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Last Sunday I got some unexpected and devastating news. The next day I got some great advice on how to deal with it. Yesterday I made the decision about how to proceed.
It's important to creative types to hear honest feedback. I have always asked for it. It matters to me because I want to be better at telling stories. I've tried songwriting, playing in bands, making comics by writing and drawing them and also by submitting to the big companies. I have been working at the writing of stories in comics and prose for over seventeen years. I thought that I was getting pretty good at this.
My feelings didn't matter though. An honest editor gave me some seriously disappointing notes that I will be forever grateful for. It was a hard reality check that felt an awful lot like a knife to the heart. Her intention wasn't that at all, she encouraged me to keep at it because the story wasn't bad at all just the execution. And not all of it but some big, big parts of it.
I've been working on The Cold Distance since November 2011, I'm deeply invested in the story. Deeply. I had plans for at least five novels to tell the story of Jugee & the Duchess, I've been talking here for the last few months about it and off and on over the last four and a half years.
So hearing that it wasn't anywhere near where it should be could have broken me. It did for a couple of days. I was so far down that first couple of days that I sent an email to two of my biggest cheerleaders and I got a response that resonated. There were options, one of which I'm still considering because I've put so much work into it. But the big thing was that it would be okay to move on, try something new.
That was the knife being pulled out of my chest. It took a couple more days to stitch myself up and bandage the wound but there are so many stories in my head (and notes on my hard drives) that it made sense to consider them. One story, one that has been percolating for fifteen years, popped up and did a Horshack until I paid attention to it.
Which brings me to my next steps. It's time to move on, work with new characters in new settings. So I'm putting The Cold Distance aside in favor of working hard on something new. Distance is not my masterpiece, that book is still marinating in my head. I had built it up in my head into something it's clearly not. I want to put out the best book I can, follow all the steps that need to be followed and live up to my own advice. The Cold Distance is not that book and it may never be.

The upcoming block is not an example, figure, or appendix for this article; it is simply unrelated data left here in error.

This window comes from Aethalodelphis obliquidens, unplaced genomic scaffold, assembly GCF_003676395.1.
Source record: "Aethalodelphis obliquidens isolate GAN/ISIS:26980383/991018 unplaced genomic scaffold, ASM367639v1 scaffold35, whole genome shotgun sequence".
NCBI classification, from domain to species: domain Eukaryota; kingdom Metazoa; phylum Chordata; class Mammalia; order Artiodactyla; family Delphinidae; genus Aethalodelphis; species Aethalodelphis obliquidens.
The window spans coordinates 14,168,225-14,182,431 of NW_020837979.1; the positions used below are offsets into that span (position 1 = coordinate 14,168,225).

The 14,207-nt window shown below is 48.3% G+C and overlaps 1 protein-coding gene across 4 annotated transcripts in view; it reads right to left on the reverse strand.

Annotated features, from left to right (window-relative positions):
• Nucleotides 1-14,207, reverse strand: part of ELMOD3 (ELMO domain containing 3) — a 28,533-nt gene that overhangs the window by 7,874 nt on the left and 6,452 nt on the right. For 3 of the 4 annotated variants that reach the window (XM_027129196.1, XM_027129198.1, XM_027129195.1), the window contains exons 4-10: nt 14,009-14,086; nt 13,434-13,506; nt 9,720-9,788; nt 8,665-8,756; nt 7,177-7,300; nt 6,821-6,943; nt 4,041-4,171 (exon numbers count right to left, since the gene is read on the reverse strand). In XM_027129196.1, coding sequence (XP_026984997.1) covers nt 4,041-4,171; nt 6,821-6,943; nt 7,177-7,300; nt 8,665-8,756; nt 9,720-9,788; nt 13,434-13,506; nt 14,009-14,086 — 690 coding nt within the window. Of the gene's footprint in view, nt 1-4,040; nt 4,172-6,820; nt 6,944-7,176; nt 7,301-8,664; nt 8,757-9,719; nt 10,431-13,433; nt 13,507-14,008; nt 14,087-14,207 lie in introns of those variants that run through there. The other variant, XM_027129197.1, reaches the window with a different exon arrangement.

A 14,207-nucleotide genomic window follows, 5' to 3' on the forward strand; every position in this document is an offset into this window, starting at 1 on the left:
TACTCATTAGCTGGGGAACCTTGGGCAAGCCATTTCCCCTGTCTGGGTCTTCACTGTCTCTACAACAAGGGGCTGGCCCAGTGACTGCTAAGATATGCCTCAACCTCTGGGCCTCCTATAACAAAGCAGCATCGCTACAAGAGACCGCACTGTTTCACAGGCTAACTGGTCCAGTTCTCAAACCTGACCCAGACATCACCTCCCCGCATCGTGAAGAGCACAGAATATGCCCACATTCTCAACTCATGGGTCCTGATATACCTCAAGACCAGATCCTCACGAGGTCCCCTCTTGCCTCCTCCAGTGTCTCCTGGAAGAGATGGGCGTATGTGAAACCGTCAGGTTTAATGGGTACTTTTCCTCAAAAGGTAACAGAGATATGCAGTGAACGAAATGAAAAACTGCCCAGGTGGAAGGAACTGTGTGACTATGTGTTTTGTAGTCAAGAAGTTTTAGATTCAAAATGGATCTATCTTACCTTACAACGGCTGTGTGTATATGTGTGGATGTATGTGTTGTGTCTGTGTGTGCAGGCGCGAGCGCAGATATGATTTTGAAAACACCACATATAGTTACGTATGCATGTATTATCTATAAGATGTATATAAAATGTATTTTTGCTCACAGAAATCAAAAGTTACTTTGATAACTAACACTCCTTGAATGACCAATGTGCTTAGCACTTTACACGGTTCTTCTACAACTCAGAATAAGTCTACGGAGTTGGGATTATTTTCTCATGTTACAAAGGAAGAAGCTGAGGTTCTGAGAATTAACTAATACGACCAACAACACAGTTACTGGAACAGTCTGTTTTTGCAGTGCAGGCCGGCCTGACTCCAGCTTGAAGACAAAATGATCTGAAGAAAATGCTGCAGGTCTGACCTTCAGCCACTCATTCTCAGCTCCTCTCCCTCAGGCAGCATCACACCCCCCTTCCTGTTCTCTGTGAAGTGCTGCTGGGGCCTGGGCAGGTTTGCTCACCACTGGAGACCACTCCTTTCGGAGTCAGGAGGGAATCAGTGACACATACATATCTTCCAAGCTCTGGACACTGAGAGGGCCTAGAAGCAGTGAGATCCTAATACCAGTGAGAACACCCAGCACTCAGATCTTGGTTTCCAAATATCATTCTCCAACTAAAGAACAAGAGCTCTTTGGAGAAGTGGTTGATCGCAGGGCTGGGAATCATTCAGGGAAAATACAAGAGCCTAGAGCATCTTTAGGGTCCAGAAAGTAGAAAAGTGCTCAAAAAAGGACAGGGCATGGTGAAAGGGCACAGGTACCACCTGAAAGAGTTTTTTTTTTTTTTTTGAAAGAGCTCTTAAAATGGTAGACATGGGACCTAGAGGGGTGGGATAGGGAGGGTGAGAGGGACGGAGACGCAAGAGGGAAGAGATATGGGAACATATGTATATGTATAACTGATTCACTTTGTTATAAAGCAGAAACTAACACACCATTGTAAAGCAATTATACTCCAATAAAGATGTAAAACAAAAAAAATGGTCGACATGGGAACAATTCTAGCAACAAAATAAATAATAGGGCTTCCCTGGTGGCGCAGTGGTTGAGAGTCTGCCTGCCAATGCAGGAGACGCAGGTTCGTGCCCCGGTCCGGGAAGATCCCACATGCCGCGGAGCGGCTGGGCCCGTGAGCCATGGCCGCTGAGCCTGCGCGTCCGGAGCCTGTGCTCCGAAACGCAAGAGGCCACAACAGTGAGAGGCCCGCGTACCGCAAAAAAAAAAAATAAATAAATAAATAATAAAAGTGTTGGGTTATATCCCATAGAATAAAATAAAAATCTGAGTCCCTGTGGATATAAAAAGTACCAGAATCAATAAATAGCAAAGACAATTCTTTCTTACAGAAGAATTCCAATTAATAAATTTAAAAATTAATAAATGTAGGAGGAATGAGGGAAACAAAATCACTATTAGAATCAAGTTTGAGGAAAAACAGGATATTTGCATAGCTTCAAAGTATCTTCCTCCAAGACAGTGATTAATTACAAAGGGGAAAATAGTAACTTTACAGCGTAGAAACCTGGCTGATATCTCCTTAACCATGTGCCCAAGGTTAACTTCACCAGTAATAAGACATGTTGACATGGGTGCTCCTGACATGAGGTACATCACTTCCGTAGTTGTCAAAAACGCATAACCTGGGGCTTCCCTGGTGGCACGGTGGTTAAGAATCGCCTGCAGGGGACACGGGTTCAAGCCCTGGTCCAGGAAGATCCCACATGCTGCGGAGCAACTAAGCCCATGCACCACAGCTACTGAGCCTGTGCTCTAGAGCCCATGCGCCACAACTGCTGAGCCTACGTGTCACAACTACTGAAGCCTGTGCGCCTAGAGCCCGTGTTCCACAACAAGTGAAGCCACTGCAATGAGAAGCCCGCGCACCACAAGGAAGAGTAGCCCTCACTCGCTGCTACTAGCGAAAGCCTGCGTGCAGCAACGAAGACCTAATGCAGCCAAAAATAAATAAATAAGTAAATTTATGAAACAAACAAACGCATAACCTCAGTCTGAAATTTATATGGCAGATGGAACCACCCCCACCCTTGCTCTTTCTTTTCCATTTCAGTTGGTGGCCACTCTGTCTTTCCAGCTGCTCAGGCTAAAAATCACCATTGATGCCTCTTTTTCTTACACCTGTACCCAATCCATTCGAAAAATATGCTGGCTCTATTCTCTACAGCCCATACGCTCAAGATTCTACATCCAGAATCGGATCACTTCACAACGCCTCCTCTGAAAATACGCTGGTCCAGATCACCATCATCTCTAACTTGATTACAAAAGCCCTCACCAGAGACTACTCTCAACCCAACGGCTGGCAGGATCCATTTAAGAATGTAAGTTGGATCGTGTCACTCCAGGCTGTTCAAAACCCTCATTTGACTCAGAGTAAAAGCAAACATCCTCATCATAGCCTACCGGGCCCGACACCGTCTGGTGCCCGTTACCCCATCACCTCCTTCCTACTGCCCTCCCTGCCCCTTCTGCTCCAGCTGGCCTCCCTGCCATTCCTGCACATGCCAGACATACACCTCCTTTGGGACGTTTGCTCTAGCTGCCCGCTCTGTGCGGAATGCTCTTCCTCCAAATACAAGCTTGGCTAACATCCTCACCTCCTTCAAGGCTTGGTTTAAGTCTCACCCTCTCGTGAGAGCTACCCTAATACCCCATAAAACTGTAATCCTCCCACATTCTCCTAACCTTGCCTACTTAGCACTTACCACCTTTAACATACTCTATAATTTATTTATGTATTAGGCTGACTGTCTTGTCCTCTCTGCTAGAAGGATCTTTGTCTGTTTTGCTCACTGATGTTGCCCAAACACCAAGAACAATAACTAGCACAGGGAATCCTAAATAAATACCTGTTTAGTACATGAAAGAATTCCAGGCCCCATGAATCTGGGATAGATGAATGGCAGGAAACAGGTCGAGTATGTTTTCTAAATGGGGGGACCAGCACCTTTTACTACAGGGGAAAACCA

So it might be worthwhile to share what there is here as an object lesson for others and as a reminder to me that all that work has taught me something that needs to be applied elsewhere.
All my gratitude to Rhonda and to Kevin for their honesty and integrity and their expressions of support. Moving forward on a new project is exciting. I hope you'll follow the journey.
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I'll have a short story coming out later this spring and hopefully the final Evolver book will drop sooner than later. I'm working on the second Agent of DANGER installment too. Stay tuned for details as I get them.
Also I will be at Planet Comicon in May where I'll have the aforementioned Evolver and Agent of DANGER books. You'll also be able to commission a Velocity Story from me, which is a quick micro fiction on a con-exclusive card. I hope to see you all there. Ask me how the new book is going too.
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We're watching the first season of BOSCH on Amazon this week. My wife and I are fans of Titus Welliver from his days on Deadwood and every so often we chuckle and have to say "Fuckin' ADAMS" which seems to add to our enjoyment.
The first season has one hell of a good villain, though, and the characters are great. There's a lot of good dialogue that moves things forward. Subplots abound and it's all engrossing. I've never read the books so I can't speak to how accurate it is, but we're really digging this show. Good thing season 2 is already available.
I wandered into Elite Comics this week looking for interesting science fiction comics. William, the owner, turned me on to a great title by Jeff LeMire and Dustin Ngyuen called Descender. It's a tale of robots and humanity and invasions. The art reminds me strongly of the best of Jon J. Muth and Enki Bilal and I heartily recommend you check it out if you like science fiction. I'll be buying the next volume and the collected editions as they come out.
Keeping it short this week. I hope you all have a wonderful coming week and that whatever your passion you find people who will help you enjoy it the most.